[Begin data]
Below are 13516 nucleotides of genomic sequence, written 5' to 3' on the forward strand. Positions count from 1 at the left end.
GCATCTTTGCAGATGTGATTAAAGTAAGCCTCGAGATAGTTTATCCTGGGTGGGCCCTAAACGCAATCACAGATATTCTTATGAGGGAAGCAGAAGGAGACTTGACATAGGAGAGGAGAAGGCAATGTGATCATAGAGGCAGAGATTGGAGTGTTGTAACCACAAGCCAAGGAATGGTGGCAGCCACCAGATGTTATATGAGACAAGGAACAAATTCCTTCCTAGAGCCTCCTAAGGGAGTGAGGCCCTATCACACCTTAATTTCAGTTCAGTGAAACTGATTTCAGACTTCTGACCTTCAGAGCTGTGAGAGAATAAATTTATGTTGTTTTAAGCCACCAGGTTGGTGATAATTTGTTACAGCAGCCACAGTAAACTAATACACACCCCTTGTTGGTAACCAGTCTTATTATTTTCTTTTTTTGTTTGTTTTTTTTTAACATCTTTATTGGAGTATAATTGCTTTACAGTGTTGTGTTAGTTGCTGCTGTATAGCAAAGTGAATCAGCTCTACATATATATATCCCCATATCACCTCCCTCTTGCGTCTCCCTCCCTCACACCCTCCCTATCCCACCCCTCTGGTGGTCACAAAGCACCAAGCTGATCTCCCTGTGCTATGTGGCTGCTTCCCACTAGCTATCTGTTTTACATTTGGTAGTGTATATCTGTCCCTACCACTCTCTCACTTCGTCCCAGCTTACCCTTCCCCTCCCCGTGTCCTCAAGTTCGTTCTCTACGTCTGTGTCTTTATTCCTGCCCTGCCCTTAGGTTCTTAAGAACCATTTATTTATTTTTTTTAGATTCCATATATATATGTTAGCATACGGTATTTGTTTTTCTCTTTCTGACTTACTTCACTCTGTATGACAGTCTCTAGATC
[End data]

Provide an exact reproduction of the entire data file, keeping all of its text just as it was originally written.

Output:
Below are 13516 nucleotides of genomic sequence, written 5' to 3' on the forward strand. Positions count from 1 at the left end.
GCATCTTTGCAGATGTGATTAAAGTAAGCCTCGAGATAGTTTATCCTGGGTGGGCCCTAAACGCAATCACAGATATTCTTATGAGGGAAGCAGAAGGAGACTTGACATAGGAGAGGAGAAGGCAATGTGATCATAGAGGCAGAGATTGGAGTGTTGTAACCACAAGCCAAGGAATGGTGGCAGCCACCAGATGTTATATGAGACAAGGAACAAATTCCTTCCTAGAGCCTCCTAAGGGAGTGAGGCCCTATCACACCTTAATTTCAGTTCAGTGAAACTGATTTCAGACTTCTGACCTTCAGAGCTGTGAGAGAATAAATTTATGTTGTTTTAAGCCACCAGGTTGGTGATAATTTGTTACAGCAGCCACAGTAAACTAATACACACCCCTTGTTGGTAACCAGTCTTATTATTTTCTTTTTTTGTTTGTTTTTTTTTAACATCTTTATTGGAGTATAATTGCTTTACAGTGTTGTGTTAGTTGCTGCTGTATAGCAAAGTGAATCAGCTCTACATATATATATCCCCATATCACCTCCCTCTTGCGTCTCCCTCCCTCACACCCTCCCTATCCCACCCCTCTGGTGGTCACAAAGCACCAAGCTGATCTCCCTGTGCTATGTGGCTGCTTCCCACTAGCTATCTGTTTTACATTTGGTAGTGTATATCTGTCCCTACCACTCTCTCACTTCGTCCCAGCTTACCCTTCCCCTCCCCGTGTCCTCAAGTTCGTTCTCTACGTCTGTGTCTTTATTCCTGCCCTGCCCTTAGGTTCTTAAGAACCATTTATTTATTTTTTTTAGATTCCATATATATATGTTAGCATACGGTATTTGTTTTTCTCTTTCTGACTTACTTCACTCTGTATGACAGTCTCTAGATC